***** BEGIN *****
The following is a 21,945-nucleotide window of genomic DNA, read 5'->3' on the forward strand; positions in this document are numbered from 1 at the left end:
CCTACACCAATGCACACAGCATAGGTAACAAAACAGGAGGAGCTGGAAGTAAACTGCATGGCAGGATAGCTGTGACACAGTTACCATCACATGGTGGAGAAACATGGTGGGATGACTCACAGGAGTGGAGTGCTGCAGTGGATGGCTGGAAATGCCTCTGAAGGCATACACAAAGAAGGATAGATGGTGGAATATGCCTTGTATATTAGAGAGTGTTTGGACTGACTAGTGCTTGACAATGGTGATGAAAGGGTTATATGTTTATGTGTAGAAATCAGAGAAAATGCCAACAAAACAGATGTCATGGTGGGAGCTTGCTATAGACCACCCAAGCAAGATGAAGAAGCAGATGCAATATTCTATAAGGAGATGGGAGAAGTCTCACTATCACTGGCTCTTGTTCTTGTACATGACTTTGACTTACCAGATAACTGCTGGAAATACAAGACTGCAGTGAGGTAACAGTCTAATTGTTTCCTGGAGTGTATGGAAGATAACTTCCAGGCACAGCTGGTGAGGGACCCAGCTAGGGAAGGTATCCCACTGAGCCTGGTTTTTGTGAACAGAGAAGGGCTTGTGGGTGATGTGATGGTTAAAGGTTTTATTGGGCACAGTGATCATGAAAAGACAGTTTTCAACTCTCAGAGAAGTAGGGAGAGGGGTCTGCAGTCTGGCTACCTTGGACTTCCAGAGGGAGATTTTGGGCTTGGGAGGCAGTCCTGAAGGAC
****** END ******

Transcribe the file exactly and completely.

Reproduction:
The following is a 21,945-nucleotide window of genomic DNA, read 5'->3' on the forward strand; positions in this document are numbered from 1 at the left end:
CCTACACCAATGCACACAGCATAGGTAACAAAACAGGAGGAGCTGGAAGTAAACTGCATGGCAGGATAGCTGTGACACAGTTACCATCACATGGTGGAGAAACATGGTGGGATGACTCACAGGAGTGGAGTGCTGCAGTGGATGGCTGGAAATGCCTCTGAAGGCATACACAAAGAAGGATAGATGGTGGAATATGCCTTGTATATTAGAGAGTGTTTGGACTGACTAGTGCTTGACAATGGTGATGAAAGGGTTATATGTTTATGTGTAGAAATCAGAGAAAATGCCAACAAAACAGATGTCATGGTGGGAGCTTGCTATAGACCACCCAAGCAAGATGAAGAAGCAGATGCAATATTCTATAAGGAGATGGGAGAAGTCTCACTATCACTGGCTCTTGTTCTTGTACATGACTTTGACTTACCAGATAACTGCTGGAAATACAAGACTGCAGTGAGGTAACAGTCTAATTGTTTCCTGGAGTGTATGGAAGATAACTTCCAGGCACAGCTGGTGAGGGACCCAGCTAGGGAAGGTATCCCACTGAGCCTGGTTTTTGTGAACAGAGAAGGGCTTGTGGGTGATGTGATGGTTAAAGGTTTTATTGGGCACAGTGATCATGAAAAGACAGTTTTCAACTCTCAGAGAAGTAGGGAGAGGGGTCTGCAGTCTGGCTACCTTGGACTTCCAGAGGGAGATTTTGGGCTTGGGAGGCAGTCCTGAAGGAC